An Investment in Backups May be the Only Way to Keep Your Data
During the second and third quarters of 2020, the number of ransomware attacks within the education sector rose by 388%.
Many have heard that malicious cyber incidents in public schools — like staff data breaches, ransomware outbreaks, phishing attacks, and social engineering scams — drastically increased throughout the previous year, but this dramatic spike equates to a rate of more than two incidents per school day over the course of 2020, according to a report by the K-12 Cybersecurity Resource Center.
The education sector is one of the most targeted industries by ransomware attackers, forcing schools to face a challenging decision:
Invest in better security and backup precautions now, or suffer the consequences and hope to be able to afford the steep ransom and recovery costs if attacked.
Small Investment Today, or Major Unexpected Cost Tomorrow
The average total cost of recovery from a ransomware attack has more than doubled since last year, according to the global survey, The State of Ransomware 2021. It’s important to understand that the “sticker price” of paying the ransom (to obtain decryption keys) is only a small piece of the larger picture to recovering data, and there are other hidden costs and losses including:
- Business interruption losses – average downtime is 21 days
- Legal expenses – to determine what breach notification laws were triggered and how to notify victims
- Reputational damage
When faced with this situation, for any organization, but especially for public schools, paying the ransom is not the best way out. Even if your organization decides to pay it, the chances of getting all your information back are very slim. The average ransomware payment is $170,404 and 92% of organizations do not get back all their data after paying.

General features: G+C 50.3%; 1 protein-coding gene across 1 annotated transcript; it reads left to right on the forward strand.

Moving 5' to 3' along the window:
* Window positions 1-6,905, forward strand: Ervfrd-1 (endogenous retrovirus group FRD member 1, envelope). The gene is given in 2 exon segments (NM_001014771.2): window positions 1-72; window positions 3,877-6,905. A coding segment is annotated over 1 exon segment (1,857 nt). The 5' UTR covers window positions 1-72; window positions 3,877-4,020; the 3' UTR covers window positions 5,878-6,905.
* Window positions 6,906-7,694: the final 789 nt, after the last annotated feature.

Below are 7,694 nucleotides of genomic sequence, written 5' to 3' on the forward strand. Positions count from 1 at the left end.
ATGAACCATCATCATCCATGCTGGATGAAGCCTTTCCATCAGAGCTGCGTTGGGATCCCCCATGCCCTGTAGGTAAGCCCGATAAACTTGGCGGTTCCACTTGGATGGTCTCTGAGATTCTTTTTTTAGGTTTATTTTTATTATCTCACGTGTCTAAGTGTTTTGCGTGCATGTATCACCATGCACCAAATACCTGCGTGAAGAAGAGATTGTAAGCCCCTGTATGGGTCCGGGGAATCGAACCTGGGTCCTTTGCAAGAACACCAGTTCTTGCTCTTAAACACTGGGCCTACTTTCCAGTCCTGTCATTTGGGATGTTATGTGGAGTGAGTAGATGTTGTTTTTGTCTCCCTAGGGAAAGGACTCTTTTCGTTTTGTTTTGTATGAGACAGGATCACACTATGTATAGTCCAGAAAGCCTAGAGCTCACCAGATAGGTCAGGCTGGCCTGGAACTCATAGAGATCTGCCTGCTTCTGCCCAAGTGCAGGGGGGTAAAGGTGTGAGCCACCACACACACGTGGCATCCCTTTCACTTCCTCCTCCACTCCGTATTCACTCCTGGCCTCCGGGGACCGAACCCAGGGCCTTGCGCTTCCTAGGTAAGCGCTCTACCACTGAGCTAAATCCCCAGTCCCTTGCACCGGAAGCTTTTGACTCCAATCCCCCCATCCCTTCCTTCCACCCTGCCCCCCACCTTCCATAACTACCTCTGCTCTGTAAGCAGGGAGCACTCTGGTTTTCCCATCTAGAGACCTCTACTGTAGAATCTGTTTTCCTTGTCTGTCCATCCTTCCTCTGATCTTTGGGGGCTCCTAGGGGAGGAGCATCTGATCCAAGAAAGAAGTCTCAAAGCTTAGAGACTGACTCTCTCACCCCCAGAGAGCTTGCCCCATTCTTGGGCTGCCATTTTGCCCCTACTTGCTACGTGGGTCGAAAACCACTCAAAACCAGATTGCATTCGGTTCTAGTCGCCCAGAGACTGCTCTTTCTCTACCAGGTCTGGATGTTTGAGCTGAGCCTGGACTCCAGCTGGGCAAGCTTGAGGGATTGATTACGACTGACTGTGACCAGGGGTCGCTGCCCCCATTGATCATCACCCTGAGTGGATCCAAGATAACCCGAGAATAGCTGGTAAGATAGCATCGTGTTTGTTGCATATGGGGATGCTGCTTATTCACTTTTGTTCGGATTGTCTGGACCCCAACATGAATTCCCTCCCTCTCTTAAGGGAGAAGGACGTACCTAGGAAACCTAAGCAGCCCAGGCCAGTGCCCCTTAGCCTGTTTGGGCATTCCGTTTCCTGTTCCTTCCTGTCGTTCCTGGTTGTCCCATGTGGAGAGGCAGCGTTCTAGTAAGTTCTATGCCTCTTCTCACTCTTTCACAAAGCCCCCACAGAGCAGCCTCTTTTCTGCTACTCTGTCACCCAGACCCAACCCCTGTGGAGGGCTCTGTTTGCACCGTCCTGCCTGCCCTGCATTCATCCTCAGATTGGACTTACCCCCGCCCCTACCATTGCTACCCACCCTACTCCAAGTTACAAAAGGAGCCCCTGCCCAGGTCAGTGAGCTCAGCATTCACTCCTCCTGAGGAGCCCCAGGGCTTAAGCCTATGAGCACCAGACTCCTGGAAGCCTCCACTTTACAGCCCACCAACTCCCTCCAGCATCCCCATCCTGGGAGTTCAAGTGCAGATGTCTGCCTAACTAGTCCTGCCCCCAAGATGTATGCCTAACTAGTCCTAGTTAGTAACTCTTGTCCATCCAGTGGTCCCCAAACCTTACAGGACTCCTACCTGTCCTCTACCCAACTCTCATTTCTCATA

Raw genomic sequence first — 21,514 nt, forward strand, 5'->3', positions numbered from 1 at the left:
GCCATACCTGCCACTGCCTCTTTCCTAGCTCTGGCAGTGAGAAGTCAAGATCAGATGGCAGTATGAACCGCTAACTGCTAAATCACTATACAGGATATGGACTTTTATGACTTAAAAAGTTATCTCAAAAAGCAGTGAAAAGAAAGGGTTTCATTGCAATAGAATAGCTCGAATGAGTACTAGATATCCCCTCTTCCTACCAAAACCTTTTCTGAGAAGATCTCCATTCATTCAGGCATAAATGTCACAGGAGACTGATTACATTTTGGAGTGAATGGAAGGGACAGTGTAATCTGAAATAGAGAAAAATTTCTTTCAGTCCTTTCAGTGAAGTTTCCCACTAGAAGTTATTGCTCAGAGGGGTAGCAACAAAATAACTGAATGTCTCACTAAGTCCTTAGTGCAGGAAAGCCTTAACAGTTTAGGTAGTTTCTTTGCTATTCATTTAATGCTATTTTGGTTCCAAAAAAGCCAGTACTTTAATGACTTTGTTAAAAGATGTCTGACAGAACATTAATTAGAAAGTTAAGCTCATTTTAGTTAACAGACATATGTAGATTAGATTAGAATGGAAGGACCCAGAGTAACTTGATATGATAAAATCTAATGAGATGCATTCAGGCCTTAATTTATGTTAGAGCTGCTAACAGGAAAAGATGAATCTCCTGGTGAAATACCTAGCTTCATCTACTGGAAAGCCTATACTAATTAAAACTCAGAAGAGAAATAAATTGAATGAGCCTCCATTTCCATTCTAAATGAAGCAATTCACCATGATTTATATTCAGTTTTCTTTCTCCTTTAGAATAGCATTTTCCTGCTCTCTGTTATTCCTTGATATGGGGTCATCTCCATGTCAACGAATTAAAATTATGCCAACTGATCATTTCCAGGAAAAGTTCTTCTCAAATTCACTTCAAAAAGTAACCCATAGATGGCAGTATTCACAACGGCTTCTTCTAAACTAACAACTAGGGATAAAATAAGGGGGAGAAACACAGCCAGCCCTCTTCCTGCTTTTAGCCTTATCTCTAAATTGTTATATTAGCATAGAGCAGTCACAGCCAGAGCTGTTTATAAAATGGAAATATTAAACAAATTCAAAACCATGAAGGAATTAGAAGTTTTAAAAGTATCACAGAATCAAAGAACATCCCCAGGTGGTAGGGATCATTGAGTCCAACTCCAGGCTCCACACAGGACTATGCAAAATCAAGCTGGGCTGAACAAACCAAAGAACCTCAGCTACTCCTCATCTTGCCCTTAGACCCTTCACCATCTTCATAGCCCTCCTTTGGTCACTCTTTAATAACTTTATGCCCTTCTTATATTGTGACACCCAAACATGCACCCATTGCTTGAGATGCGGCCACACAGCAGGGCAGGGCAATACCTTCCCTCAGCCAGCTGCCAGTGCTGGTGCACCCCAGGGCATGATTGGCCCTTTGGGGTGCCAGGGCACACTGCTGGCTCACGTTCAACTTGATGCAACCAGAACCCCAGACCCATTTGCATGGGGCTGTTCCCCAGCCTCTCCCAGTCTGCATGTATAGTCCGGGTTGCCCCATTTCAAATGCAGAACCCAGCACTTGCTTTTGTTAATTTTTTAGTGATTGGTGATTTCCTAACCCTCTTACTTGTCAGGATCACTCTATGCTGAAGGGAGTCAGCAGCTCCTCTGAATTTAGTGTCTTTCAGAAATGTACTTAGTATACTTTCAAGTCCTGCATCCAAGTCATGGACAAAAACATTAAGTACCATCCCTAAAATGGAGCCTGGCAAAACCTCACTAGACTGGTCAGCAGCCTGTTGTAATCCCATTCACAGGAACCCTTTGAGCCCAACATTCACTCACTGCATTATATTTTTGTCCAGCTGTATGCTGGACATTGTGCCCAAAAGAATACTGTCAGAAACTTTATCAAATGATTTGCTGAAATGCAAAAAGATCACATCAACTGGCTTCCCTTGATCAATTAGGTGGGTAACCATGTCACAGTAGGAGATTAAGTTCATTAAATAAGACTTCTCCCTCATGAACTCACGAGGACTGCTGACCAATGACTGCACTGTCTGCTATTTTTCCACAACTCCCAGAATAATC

The Only Option for a Full Recovery: Data Backups
“Despite all our efforts, it is a hard truth that network and security controls can fail,” says David Larson, Network Engineer at Livingston ESA and contributor to “Essential Cyber Security Best Practices for K12,” published by Michigan Education Technology Leaders (METL). In the event of an attack, restoring data from backups may be the only solution.
Top 4 Steps to Achieving an Optimal Data Security Structure:
- DESIGN a robust backup procedure — utilize the 3-2-1 rule
- INVEST in necessary backup technologies
- MONITOR backup procedures on a regular basis
- TEST backup recoveries on a regular basis and simulate disaster incidents
If Precautions Fail, Contact SET SEG!
Organizations targeted by a cyberattack must act quickly to report the incident and deploy the data restoration process. Develop a cyber incident response plan, educate your staff, and be prepared to contact SET SEG.
For more resources on cyber security, visit setseg.org/cyber.